An essential element of such a series as this, consisting of master-works on jurisprudence and the philosophy of law, is a consideration of Legal Method, the mode of treatment of the concrete legal problems which are presented in practice, the manner in which the abstract legal principles that lie at the foundation of all jurisprudence are applied to the task of reaching just and reasonable conclusions adequate for the decision of all disputed matters. The present book deals with this question of Legal Method, treating it mainly from the standpoint of Continental jurists, such as Professors Francois Geny, Eugen Ehrlich, Geza Kiss, Josef Kohler, Heinrich Gerland, of different European universities, Justice Gmelin of the Stuttgart Court of Appeals, and Fritz Berolzheimer, the president of the International Society of Legal and Economical Philosophy of Berlin. Another noteworthy chapter, on Courts and Legislation, by Professor Pound, the Dean of the Harvard Law School, will attract special attention from the general reader, and that attention will be well rewarded. It is a study of the nature of law and of its creation and development by judicial decision and by legislation, treated both in the light of the past and in its application to the needs of the future, - a development and application advantageously to be made, as Professor Pound concludes, by the empirical method of our Anglo-American law, assisted by proper legislation.

1 Former Justice of the Supreme Judicial Court of Massachusetts.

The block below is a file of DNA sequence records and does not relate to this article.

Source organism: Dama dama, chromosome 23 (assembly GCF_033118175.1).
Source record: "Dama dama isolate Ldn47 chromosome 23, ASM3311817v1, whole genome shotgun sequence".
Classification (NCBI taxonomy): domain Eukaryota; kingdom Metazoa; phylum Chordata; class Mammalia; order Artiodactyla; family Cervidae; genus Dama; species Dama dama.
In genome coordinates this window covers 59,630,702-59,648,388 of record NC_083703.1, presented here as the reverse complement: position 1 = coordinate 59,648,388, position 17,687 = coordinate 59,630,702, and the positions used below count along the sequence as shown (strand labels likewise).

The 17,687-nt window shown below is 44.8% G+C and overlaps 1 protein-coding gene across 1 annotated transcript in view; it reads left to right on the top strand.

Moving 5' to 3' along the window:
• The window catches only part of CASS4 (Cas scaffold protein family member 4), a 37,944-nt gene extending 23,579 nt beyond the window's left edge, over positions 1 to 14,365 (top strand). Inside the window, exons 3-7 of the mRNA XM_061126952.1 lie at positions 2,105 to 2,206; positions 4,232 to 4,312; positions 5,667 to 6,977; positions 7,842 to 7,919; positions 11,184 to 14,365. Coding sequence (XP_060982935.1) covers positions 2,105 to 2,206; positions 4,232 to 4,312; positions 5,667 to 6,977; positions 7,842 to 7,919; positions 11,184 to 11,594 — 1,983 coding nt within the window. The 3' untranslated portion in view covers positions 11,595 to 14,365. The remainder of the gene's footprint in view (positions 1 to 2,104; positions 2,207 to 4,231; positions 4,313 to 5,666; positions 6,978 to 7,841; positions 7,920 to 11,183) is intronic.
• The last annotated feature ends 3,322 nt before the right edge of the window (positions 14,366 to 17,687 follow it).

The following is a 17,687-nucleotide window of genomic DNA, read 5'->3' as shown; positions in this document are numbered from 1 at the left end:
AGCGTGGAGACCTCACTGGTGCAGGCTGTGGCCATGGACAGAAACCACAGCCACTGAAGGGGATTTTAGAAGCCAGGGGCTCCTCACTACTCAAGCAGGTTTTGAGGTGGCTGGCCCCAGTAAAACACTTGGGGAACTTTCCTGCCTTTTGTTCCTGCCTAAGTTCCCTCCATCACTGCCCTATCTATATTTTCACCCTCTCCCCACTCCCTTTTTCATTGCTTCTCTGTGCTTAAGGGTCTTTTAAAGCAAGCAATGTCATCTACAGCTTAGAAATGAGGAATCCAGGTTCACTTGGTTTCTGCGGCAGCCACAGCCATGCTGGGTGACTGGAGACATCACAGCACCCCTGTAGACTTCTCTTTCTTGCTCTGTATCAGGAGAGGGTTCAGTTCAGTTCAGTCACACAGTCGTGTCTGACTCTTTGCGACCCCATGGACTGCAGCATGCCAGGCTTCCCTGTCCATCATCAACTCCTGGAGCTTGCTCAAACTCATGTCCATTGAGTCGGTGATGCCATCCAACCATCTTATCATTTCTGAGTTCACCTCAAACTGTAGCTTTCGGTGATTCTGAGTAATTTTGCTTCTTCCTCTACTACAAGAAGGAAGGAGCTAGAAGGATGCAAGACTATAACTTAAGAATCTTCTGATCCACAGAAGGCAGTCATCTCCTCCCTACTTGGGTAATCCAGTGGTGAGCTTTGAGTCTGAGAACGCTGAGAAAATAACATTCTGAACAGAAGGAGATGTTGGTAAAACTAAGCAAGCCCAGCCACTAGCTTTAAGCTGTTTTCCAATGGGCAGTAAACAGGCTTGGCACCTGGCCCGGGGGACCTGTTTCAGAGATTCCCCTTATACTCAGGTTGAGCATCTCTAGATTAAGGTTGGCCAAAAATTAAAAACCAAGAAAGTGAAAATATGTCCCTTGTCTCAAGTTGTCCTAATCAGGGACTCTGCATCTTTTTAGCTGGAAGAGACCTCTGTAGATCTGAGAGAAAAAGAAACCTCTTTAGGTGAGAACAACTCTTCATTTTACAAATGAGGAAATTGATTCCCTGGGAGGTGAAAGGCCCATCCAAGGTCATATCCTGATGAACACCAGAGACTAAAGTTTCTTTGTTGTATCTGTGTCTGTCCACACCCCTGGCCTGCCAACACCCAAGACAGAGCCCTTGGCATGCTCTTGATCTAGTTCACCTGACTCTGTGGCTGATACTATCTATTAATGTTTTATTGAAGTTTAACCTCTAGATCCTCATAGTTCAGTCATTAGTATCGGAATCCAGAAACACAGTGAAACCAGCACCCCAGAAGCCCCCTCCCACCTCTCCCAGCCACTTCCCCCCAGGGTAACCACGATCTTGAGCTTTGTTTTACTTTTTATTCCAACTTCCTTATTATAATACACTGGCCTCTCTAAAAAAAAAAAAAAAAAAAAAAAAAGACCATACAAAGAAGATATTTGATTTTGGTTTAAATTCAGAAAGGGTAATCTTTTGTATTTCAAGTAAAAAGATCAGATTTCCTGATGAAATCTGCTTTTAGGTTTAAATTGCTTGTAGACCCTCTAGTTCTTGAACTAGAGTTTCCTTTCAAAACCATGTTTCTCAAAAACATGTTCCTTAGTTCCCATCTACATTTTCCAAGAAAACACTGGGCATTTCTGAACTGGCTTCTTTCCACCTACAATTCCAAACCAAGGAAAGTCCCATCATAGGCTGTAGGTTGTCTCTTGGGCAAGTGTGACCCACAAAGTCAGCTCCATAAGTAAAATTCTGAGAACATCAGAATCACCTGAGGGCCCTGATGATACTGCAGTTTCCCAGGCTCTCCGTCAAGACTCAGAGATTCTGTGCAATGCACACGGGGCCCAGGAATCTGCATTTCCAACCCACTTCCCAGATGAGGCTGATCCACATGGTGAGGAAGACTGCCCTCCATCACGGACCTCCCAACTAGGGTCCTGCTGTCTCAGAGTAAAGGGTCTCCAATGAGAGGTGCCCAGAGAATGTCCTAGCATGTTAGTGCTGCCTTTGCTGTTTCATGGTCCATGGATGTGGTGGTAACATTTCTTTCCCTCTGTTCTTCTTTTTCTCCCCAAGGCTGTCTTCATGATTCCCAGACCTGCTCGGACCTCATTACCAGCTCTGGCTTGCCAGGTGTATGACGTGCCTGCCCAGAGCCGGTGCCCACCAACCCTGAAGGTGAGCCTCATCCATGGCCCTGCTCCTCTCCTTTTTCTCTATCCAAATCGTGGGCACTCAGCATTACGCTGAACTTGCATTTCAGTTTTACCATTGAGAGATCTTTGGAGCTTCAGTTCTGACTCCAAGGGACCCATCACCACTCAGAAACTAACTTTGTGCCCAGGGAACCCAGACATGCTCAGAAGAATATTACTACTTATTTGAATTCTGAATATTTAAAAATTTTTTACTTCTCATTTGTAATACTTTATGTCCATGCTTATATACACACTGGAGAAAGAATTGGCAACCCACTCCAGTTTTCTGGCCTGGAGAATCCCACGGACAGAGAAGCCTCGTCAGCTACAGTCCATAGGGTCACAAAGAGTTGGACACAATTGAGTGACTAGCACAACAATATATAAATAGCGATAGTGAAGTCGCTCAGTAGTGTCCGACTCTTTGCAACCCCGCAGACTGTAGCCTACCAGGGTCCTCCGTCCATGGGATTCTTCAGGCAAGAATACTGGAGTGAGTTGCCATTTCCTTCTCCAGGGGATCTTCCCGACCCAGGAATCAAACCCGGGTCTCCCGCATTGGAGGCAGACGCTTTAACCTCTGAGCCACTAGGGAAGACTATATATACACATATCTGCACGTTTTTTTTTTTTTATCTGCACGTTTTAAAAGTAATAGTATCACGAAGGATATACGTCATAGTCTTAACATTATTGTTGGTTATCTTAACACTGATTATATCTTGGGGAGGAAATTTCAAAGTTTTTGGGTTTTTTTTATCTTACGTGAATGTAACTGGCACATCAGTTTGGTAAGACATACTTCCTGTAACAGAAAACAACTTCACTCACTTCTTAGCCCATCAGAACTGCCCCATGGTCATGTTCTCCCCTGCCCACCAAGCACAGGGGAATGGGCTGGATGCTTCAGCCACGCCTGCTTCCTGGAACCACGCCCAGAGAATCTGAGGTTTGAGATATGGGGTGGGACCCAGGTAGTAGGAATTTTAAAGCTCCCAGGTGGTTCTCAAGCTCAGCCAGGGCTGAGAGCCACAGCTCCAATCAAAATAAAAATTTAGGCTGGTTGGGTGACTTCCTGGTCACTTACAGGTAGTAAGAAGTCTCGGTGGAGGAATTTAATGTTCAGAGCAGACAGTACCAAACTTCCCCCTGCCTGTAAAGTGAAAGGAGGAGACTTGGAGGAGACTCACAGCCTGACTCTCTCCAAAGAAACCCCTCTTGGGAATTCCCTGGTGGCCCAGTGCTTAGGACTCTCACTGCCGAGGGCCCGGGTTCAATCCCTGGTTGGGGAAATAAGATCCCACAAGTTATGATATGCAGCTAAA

It was said by Lord Campbell, in his "Lives of the Lord Chancellors," that "English lawyers, though very acute practitioners, have been rather deficient in the enlarged knowledge of jurisprudence; and that has been true also of the members of the American bar." This doubtless was due in large measure to the somewhat haphazard method of legal instruction which had prevailed in both countries, by which the scientific element in the law was almost wholly overlooked. As has been pointed out by Professor Redlich of the University of Vienna, in his recent report to the Carnegie Foundation, one result of the systematic instruction now given in most of our law schools has been to bring about scientific treatment of the law, which may be expected to cause, among scholars at any rate, increased regard for the element of science in the law and a real study of comparative jurisprudence. It may be hoped that this tendency will be increased when to what is called the case system of instruction shall be added a general indoctrination of students into a view of the law as one whole body, which, though composed of several departments, has yet an organic unity of its own. Such a spirit among students will not be contented until it shall have utilized the researches of European scholars in the field of law regarded both as an art and as a science. One of the objects of the present series is to contribute to the attainment of that end; and this volume, necessarily somewhat disconnected from being made up of the works of different scholars, has an important place in the series.